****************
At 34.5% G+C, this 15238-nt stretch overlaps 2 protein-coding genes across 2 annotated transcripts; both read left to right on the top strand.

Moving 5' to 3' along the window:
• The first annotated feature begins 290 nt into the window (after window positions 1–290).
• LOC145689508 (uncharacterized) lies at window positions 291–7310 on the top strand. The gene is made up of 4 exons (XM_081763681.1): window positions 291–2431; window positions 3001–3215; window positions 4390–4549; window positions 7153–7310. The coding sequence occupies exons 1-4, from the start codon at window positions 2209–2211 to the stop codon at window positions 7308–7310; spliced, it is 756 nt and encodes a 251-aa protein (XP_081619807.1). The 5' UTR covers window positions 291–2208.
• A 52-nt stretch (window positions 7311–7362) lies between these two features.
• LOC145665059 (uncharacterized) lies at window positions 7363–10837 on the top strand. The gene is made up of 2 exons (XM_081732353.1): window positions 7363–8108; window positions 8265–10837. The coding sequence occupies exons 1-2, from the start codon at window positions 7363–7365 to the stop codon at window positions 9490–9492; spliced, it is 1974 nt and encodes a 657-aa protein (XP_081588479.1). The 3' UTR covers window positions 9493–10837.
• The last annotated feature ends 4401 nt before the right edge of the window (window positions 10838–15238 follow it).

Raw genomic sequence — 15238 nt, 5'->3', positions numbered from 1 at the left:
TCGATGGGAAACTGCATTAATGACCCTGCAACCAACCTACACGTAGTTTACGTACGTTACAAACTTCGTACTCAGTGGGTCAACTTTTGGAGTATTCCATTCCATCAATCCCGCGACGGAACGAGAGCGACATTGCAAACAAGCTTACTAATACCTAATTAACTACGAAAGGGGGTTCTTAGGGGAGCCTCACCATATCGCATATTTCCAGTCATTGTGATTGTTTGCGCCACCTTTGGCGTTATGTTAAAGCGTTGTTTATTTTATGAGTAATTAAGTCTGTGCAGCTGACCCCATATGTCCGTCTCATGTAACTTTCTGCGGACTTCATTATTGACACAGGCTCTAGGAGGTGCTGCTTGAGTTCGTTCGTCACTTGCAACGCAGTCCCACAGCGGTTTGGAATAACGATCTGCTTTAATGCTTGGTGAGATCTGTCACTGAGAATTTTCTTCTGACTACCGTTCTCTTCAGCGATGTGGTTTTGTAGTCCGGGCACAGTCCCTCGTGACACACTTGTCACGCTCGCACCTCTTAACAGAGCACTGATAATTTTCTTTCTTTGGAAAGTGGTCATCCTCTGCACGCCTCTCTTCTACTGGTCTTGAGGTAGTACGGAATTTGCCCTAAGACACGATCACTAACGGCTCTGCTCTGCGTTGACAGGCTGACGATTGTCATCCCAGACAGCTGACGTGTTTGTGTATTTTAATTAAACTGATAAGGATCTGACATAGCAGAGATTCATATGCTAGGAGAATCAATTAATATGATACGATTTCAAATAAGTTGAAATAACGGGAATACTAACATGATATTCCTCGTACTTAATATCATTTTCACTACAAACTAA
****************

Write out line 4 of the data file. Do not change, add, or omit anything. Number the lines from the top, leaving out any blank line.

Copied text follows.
• LOC145689508 (uncharacterized) lies at window positions 291–7310 on the top strand. The gene is made up of 4 exons (XM_081763681.1): window positions 291–2431; window positions 3001–3215; window positions 4390–4549; window positions 7153–7310. The coding sequence occupies exons 1-4, from the start codon at window positions 2209–2211 to the stop codon at window positions 7308–7310; spliced, it is 756 nt and encodes a 251-aa protein (XP_081619807.1). The 5' UTR covers window positions 291–2208.